The adults of Mealybug ladybird live averagely little more than two months, during which a female begins laying the eggs, after five days from the fecundation.
In optimal conditions (with temperatures around the 25 °C), every female lays up to twenty eggs per day for a total of about three hundred elements, near the body of the prey that protects the eggs with the waxy threads secreted by the numerous glands forming an egg sac.
The newborn larva of the Cryptolaemus montrouzieri almost exclusively preys on eggs.
Subsequently it also attacks the young forms and the pre-ovigerous females of Pseudococcids, as well as of Coccids and Aphids.
During its development, which in the laboratory ends in about twenty days, one larva destroys about 1500 eggs or 700 neanids of Planococcus citri.
Less effective is its predatory activity against the Rose aphid (Macrosiphum rosae) and against Coccids such as Coccus hesperidum and Coccus pseudomagnoliarum that are defined “replacement hosts” or “of sustenance” because they do not furnish all the elements necessary of the predator’s reproduction.
Under laboratory conditions, with ambient temperatures of about 25 °C and with relative humidity of not less than 60%, the Mealybug ladybird can reproduce without interruptions and make up to eight annual generations.
For such biological characteristics and for the exigency of its employment in biological control programs against the cochineals noxious to agriculture or to the gardens, the Mealybug ladybird continues to be bred in special establishments called insectaria or bio-factories.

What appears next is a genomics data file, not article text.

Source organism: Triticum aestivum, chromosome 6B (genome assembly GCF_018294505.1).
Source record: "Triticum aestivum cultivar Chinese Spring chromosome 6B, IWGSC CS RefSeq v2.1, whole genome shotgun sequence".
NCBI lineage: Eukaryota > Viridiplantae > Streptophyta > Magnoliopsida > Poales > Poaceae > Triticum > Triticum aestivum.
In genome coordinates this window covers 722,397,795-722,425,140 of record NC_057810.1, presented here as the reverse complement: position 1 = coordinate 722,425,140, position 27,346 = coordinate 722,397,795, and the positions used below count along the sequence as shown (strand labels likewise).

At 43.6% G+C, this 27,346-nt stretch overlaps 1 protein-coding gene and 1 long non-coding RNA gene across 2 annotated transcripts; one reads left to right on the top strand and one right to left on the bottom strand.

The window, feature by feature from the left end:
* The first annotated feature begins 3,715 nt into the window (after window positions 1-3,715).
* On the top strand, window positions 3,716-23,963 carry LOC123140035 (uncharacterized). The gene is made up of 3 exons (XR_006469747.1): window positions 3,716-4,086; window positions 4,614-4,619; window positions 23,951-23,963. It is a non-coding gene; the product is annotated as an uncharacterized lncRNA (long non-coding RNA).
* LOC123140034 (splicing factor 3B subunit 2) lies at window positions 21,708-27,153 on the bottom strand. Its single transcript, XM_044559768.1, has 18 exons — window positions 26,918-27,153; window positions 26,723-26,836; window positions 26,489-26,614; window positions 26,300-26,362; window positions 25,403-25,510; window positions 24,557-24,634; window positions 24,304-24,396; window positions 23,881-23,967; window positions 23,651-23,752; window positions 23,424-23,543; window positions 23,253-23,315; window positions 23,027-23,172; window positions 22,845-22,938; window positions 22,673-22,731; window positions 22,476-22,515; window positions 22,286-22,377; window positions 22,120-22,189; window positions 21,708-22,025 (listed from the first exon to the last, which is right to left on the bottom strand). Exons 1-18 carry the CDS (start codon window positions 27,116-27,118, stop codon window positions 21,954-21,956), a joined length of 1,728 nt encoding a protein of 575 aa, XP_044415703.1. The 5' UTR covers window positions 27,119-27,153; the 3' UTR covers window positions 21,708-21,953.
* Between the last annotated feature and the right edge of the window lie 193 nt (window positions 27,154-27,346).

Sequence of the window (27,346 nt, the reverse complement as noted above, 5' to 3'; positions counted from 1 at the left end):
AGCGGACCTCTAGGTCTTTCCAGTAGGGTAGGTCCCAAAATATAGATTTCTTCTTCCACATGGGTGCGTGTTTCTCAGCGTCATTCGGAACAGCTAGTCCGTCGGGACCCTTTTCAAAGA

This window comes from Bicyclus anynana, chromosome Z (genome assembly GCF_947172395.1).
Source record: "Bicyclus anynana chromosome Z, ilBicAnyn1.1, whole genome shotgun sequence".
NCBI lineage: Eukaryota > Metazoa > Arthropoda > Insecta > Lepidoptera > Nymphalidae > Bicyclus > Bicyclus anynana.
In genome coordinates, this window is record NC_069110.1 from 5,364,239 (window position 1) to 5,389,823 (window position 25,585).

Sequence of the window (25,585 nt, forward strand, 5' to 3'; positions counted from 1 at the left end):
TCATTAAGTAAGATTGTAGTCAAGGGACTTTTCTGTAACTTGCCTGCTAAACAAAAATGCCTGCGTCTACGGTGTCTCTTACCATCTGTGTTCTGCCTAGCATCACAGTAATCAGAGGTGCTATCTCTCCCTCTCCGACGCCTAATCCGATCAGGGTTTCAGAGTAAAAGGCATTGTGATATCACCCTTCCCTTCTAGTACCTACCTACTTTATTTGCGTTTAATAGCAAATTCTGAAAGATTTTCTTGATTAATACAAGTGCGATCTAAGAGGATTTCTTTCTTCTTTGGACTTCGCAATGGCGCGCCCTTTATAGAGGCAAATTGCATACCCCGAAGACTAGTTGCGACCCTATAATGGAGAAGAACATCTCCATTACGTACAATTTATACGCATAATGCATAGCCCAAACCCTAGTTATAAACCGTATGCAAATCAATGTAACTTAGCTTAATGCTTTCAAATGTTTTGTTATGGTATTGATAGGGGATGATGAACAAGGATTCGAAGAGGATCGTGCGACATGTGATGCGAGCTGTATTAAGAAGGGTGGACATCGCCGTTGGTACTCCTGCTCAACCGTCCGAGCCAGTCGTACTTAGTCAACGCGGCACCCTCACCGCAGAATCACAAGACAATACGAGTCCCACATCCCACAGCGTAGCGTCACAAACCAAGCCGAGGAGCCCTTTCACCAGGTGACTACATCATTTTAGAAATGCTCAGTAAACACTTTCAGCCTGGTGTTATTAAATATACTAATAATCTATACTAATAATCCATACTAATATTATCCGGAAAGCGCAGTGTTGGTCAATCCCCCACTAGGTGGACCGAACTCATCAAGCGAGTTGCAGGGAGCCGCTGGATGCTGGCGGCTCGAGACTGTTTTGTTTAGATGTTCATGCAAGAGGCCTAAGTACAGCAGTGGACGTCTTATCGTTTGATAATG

In these nurseries its prey is usually Planococcus citri, which grows at the expense of potato or pumpkin sprouts.
These substrata, after the inoculation of the eggs and the formation of the colonies of the prey are transferred in special cages where are introduced couples of Mealybug ladybirds just flickered.
Maintaining a constant temperature around 27 °C and 60% of relative humidity, the cycle from egg to adult completes in about 30 days.
The adults obtained in the laboratory are placed in suitable containers from where they are freed in a nearby field or on the infested plants; here they go looking for the prey that they locate by following the odorous traces of their colonies, at the expense of which they will reproduce. In the greenhouses are preferably released the voracious larvae that cannot get away from the plants on which they have been freed.
However, if the larvae feed on replacement prey they slow down their development and, as we have seen the adults, even if surviving, they cannot reproduce normally.
The species has been described by Mulsant in 1850 as Cryptolaemus montrouzieri; later on, in 1853, Blackfurn has called it Cryptolaemus simplex.